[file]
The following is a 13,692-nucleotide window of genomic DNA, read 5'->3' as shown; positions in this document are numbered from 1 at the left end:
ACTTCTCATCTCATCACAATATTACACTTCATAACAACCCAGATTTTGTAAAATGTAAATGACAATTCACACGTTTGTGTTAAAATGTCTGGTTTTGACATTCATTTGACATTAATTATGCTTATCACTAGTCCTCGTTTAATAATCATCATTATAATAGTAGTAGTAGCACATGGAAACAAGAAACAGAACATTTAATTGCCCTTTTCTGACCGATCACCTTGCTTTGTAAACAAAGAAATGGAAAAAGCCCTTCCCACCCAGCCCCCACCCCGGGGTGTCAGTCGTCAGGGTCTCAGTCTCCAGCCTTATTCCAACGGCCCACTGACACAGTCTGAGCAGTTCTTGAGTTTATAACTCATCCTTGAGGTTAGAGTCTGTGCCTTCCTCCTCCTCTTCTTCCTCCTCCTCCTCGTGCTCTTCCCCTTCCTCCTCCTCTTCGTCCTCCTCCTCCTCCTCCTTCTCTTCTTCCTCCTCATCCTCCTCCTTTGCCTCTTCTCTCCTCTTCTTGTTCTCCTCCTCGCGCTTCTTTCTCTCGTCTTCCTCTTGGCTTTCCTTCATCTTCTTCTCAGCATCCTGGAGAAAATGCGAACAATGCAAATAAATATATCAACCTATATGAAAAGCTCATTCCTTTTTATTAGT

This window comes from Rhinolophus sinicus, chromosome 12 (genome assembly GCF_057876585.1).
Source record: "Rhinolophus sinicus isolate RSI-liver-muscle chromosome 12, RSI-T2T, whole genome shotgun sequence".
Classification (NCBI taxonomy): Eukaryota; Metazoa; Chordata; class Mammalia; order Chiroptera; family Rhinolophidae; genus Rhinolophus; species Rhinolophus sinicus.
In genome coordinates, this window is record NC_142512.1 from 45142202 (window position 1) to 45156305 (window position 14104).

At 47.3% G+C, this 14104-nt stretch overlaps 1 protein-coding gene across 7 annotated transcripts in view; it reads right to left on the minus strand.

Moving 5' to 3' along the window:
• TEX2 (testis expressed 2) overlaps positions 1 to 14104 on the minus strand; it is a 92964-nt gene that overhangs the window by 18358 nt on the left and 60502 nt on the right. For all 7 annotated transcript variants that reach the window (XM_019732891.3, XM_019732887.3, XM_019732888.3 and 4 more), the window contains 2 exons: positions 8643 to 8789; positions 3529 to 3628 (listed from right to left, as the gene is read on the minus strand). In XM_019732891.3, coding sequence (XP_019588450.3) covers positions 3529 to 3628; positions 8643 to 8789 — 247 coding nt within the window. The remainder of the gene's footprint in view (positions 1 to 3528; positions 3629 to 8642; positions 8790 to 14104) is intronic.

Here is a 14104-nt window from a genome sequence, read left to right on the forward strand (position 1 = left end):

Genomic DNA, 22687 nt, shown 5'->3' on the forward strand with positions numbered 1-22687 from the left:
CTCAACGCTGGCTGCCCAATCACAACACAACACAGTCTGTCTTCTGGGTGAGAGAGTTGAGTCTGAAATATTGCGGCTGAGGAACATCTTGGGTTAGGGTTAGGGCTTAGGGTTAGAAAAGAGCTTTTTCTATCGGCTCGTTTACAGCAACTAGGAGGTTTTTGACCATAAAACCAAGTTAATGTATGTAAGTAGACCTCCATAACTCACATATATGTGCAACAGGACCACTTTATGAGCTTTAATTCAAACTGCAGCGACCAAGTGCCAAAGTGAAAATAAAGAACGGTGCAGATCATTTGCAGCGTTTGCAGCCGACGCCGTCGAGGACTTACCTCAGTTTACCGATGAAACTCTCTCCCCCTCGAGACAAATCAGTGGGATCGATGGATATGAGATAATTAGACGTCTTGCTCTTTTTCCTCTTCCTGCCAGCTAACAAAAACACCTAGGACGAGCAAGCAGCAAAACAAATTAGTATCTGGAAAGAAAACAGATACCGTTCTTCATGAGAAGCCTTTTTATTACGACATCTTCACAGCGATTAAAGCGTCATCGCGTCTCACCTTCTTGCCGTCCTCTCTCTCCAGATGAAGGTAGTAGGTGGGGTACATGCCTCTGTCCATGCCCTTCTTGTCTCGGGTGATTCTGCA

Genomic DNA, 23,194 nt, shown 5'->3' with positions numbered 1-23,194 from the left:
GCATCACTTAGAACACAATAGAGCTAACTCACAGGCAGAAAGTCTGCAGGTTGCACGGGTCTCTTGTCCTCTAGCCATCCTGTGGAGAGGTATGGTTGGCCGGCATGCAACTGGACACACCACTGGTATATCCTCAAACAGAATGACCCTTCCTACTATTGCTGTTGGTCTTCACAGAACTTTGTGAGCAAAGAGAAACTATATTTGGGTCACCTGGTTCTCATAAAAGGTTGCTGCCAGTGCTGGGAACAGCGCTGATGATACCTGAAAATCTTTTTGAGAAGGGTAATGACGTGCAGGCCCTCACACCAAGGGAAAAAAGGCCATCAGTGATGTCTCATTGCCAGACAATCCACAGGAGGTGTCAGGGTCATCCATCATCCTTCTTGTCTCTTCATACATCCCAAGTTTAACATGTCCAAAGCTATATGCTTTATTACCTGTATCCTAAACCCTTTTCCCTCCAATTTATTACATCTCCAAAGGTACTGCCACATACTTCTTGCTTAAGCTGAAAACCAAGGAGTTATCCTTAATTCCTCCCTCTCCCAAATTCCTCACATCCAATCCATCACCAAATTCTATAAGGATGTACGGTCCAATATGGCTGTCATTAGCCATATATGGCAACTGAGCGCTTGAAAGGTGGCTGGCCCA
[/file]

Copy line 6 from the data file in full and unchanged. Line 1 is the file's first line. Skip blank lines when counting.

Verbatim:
In genome coordinates, this window is record NC_142512.1 from 45142202 (window position 1) to 45156305 (window position 14104).